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2007 Shelby GT under 3 feet of water. : (


StratGirl
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My Shelby GT has just become the latest victim of Hurricane Sandy. The tide rose too fast to get her out. Can I get some advice? I'd like to rebuild her. Any recommendations of shops in the NY area that could handle the job? I assume I should NOT try to start her at all tomorrow? Kind of overwhelmed here.

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Sorry to hear that. I hope you are safe though. I would be sick if it were me. If your Insurance company totals her out, there are alot of nice low mileage ones out there looking for a new home. Good luck with everything.

Edited by IASHELBYGT
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Man what a bummer, sorry to here about this. I think I would let the insurance company total out and find another one. Your going to have all kinds of gremlins, salt water damage, and mildew. There are just to many good Shelby's out on the market to not get one without water damage. Electronics are going to be a big problem also. It would sure make me sick.

 

GG

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Take care of your self and familiy. The car will most likley be totaled and as others stated, salt water will create more issues for you. As stated, find another low milage car once things simer down. There are alot out there.

 

Again, take care and I will keep you and others facing Sandy in my thoughts.

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My Shelby GT has just become the latest victim of Hurricane Sandy. The tide rose too fast to get her out. Can I get some advice? I'd like to rebuild her. Any recommendations of shops in the NY area that could handle the job? I assume I should NOT try to start her at all tomorrow? Kind of overwhelmed here.

 

 

Talk to Dan Carlson at Realspeed in Bohemia.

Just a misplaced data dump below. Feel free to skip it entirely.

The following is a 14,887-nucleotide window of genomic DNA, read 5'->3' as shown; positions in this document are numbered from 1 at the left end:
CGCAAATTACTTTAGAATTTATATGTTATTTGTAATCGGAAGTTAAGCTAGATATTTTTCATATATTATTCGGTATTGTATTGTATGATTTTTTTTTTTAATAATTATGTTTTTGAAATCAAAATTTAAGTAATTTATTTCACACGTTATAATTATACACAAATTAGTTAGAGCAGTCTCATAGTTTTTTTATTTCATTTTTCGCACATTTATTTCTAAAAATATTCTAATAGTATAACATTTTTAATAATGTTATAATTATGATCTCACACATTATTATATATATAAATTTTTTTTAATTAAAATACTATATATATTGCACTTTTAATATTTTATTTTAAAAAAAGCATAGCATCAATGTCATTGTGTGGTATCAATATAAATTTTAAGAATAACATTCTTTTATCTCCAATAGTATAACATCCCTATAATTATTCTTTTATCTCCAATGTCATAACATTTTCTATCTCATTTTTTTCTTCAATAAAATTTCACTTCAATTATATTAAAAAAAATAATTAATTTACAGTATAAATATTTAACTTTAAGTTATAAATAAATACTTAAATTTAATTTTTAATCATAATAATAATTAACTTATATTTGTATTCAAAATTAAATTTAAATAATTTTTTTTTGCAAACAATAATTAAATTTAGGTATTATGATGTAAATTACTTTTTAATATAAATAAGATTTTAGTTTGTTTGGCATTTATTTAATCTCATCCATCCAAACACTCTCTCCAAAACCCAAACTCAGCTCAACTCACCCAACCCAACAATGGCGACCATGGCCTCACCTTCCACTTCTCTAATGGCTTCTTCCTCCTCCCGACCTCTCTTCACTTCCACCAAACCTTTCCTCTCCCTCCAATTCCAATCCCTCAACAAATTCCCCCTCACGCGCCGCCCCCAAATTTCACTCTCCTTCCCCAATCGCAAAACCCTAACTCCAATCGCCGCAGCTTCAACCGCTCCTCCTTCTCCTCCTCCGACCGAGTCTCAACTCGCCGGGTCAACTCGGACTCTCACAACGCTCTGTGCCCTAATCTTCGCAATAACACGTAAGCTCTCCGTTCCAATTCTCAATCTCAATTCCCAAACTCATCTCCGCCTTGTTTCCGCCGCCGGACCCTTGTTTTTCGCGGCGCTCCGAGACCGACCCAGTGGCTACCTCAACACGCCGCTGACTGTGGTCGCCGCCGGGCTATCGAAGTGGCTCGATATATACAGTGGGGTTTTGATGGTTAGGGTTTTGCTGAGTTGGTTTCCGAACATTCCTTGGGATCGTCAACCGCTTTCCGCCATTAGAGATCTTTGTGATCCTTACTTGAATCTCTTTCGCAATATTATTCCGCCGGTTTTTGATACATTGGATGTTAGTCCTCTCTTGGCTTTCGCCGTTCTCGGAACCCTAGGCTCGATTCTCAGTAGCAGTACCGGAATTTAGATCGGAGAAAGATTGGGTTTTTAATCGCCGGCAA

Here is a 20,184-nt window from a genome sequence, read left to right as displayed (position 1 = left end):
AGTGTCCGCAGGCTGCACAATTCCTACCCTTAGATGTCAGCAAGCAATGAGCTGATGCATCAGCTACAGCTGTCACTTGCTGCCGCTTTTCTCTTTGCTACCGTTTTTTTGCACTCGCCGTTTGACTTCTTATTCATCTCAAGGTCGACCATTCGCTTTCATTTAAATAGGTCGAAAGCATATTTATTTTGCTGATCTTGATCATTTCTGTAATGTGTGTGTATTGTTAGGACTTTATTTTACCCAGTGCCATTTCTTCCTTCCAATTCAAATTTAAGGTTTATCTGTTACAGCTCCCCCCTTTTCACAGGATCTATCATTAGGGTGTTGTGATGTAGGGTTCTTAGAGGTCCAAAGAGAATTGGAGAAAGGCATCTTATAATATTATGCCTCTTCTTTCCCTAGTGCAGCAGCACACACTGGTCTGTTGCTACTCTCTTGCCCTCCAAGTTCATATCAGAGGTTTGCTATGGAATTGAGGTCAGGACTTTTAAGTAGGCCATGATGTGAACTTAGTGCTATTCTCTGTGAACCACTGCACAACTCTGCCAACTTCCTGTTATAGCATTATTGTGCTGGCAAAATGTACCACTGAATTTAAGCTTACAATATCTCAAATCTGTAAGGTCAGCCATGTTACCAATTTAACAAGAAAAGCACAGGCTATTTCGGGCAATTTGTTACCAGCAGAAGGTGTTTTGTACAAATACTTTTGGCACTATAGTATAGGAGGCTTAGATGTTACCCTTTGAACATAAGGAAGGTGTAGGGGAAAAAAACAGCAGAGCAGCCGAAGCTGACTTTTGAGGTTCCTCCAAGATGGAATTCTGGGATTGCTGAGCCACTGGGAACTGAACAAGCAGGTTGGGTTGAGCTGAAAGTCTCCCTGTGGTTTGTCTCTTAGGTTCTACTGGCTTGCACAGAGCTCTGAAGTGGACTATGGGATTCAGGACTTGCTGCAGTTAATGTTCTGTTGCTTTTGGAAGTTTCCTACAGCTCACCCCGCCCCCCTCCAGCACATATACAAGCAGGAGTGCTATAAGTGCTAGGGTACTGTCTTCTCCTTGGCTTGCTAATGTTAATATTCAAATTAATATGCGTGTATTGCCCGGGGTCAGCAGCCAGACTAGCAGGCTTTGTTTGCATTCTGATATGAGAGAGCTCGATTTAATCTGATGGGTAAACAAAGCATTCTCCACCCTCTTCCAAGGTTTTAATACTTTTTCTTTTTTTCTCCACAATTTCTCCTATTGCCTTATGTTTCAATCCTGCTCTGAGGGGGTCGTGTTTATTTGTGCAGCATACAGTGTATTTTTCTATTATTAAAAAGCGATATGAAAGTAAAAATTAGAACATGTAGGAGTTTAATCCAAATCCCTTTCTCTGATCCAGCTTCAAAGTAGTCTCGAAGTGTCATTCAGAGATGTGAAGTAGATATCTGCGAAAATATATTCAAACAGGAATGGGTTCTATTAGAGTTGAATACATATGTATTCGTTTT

He might not be able to take the job, but he's one of the few honest shops on Long Island... he'll help you get sorted.

 

 

Jer

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Growing up on the Gulf Coast and being poor we learned at an early age how to help salvage cars when the storms would drown them. First a couple of questions did it just get fresh water (storm Run-off) or salt water, how long was it under, no matter which the insurance company is probably going to total it. First and foremost do not let anyone try to turn it over, if the engine is tight and does not get turned over you may get lucky and not kill it. If you get to keep it as soon as possible drain all fluids and replace it and all grease, as you drain you can add something similar to Marvel mystery oil or others to help pull all moisture, this will take a few fills and flushes no matter what it will take a lot of work but someone will salvage it or part it out if the insurance company totals it, so why not let it be you.

 

 

Good Luck, I hope you can bring it back to life, sorry for the loss.

Charles

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StratGirl,

 

The most important thing is that you and yours are safe from Sandy. No amount of money or insurance can fix people getting hurt. Your Shelby can be replaced. If you're properly insured, work with your carrier to decide if it's a total. If so, go out and find another. There are many well kept examples looking for a good home. And lastly, I hope your Strat was untouched... because music is the best therapy for a situation like this. Stay safe and dry!

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My condolences regarding your plight.

 

Terrible news about your car. If it were me, I would consider getting a different one.

 

None of us in your situation want to hear something like that but 3 feet of salt water is a bit much for me.

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Sorry also but may have the same problem. We just bought a GT 500 in Old Bridge N.J. and have not been able to get through to the dealer this morning. We were getting it shipped to Vegas to make an anniversery car . Maybe someone in that area can tell me how bad it is in Old Bridge.

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Sorry to hear about your Shelby. As many have said, glad you are okay and it will all work out for you.